21 June is being launched as the International Day of Yoga, as declared by the United Nations General Assembly. 6,000 year-old practice is said to have been extensively developed by saints in the Himalayan region of India, who practiced it to maintain an optimum physical and mental state before proceeding on to their spiritual attainment through meditation.
Key facts of Yoga
Activity or exercise is as important to our bodies as food. Body organs get stronger with usage. There are many types of exercises but yoga stands out as a wholesome exercise that reaches and helps even the remote part of the body. It’s also done slowly, which suits all ages and all physical conditions.
Yoga is not just about exercise but helps to discover the sense of oneness with self, the world and the nature. It transforms to embody unity of mind and body; thought and action and restraint and fulfillment through a holistic approach to health and well-being. Changes to lifestyle that come through yoga create consciousness and can help us deal with bigger environmental issues that affect our lives.
Pranayama, breathing in vital force to throw out toxins
Pranayama or the breathing exercise is an essential pre-cursor to yoga. Pranayama is the control of prana or vital life force through the breath and these techniques rely on deep breathing.
There are eight basic types of Pranayama, which a guru can teach you. Pranayama quiets and calms the entire nervous system, reducing stress and anxiety and improving self-awareness. Thus one’s resilience for adversity increases and the mind remains focused and still.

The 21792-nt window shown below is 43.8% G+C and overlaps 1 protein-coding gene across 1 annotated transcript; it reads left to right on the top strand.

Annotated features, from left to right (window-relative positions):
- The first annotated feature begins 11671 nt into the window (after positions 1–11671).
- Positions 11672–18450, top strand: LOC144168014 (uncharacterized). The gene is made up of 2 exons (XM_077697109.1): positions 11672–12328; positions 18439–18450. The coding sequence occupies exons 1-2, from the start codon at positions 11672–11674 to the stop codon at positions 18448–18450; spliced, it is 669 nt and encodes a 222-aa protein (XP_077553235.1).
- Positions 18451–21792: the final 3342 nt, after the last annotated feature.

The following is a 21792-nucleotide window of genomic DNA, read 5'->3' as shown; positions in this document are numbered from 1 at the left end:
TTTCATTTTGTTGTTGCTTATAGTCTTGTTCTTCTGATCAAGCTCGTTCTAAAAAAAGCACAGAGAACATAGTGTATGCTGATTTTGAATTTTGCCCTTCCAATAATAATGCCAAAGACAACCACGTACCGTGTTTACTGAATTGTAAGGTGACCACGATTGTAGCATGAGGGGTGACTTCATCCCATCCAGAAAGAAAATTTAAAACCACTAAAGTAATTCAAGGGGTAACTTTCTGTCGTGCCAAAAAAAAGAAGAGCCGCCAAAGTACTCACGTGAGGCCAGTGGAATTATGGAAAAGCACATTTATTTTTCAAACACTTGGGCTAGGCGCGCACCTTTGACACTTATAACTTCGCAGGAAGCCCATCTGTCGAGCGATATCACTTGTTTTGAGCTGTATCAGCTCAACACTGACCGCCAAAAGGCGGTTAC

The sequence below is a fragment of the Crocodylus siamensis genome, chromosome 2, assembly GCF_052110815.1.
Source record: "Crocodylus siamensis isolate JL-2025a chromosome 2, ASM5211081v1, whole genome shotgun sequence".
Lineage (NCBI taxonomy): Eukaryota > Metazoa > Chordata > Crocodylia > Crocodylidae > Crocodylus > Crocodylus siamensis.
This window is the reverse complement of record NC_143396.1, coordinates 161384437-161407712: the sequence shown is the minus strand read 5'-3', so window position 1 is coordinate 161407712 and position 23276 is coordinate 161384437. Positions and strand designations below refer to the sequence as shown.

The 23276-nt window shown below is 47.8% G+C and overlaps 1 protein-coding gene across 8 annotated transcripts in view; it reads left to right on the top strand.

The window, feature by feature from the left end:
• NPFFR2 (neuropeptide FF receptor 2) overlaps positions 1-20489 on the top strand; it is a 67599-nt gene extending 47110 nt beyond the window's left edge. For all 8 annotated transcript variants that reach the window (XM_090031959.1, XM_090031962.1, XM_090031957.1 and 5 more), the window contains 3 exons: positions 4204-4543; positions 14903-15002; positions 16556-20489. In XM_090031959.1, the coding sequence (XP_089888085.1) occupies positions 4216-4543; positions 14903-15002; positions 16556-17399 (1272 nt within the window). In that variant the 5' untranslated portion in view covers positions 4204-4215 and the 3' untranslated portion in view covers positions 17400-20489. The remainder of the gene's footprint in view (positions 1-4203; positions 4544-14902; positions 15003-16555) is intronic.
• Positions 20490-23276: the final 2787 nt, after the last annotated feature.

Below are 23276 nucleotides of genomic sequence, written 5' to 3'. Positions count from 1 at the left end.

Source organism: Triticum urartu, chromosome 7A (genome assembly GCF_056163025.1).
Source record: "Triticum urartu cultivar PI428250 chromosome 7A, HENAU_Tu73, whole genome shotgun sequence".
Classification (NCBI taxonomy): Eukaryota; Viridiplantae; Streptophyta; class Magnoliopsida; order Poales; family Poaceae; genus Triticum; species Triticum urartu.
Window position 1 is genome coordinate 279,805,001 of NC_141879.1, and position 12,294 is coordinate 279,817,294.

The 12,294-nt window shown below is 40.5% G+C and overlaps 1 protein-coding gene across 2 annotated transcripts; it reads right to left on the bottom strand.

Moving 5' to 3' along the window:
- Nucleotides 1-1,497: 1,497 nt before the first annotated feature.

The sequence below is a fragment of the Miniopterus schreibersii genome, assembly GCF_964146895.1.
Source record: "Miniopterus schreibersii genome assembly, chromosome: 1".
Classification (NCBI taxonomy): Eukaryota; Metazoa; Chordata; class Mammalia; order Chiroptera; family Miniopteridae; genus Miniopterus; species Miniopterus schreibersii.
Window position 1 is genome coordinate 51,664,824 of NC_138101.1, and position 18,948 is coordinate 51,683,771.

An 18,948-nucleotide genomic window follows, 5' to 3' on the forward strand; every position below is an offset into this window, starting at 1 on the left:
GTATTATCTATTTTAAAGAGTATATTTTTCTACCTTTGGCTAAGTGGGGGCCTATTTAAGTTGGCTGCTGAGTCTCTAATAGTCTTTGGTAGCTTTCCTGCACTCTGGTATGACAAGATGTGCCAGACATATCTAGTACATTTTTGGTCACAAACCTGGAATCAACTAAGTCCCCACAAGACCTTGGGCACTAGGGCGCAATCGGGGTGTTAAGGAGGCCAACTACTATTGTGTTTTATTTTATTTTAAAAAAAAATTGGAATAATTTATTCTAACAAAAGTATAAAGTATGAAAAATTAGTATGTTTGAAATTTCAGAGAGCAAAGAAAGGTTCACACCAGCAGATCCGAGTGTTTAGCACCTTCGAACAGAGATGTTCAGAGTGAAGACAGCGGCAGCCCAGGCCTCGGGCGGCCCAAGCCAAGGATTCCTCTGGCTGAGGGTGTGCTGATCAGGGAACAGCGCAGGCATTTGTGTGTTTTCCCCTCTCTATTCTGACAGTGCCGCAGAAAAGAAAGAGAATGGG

Pranayama can be practiced once or twice a day, at any time of the day. Early morning hours, before sunrise have Ozone (O3) and give extra benefit than oxygen (O2).
Once enough oxygen is inhaled through pranayama, it’s time to push that essential life saving element to each part of the body. This can be done through Yoga, basic principle of which is to give momentum to every organ of the body, both internal and external and supply extra oxygen to all organs.
Different asanas or poses render benefits to different organs. Practicing some intentional movements help to loosen up the stiff areas of an individual’s body. An intended yoga asana tightens or stretches the intended area, thus drawing blood carrying oxygen when released. Hence, relaxing after every asana is crucial for maximum benefit.
For example, in mandukasana, the pressure is applied on pancreas, which produces insulin in the body. This helps a diabetic. A few warm-up movements and 8 to 10 select asanas according to one’s body requirement practiced atleast 5 days a week makes for a healthy and energetic body.
Early morning, empty stomach is ideal for practicing yoga. If not, anytime after two hours of meal and atleast an hour prior to the next meal is fairly good. Half an hour each for pranayama and yoga in a day is sufficient maintain regular health. Any disease condition may require more practice under a guru’s supervision.
It’s now common for hotels and resorts to incorporate yoga into activities on offer for guests. Continuing practice of yoga during travel helps in getting rid of jet lags, anxiety and physical strain to enjoy the destination better.
Besides being physically engaging, yoga imparts innate powers of reflection, introspection and wisdom.
Written by Anand & Madhura Katti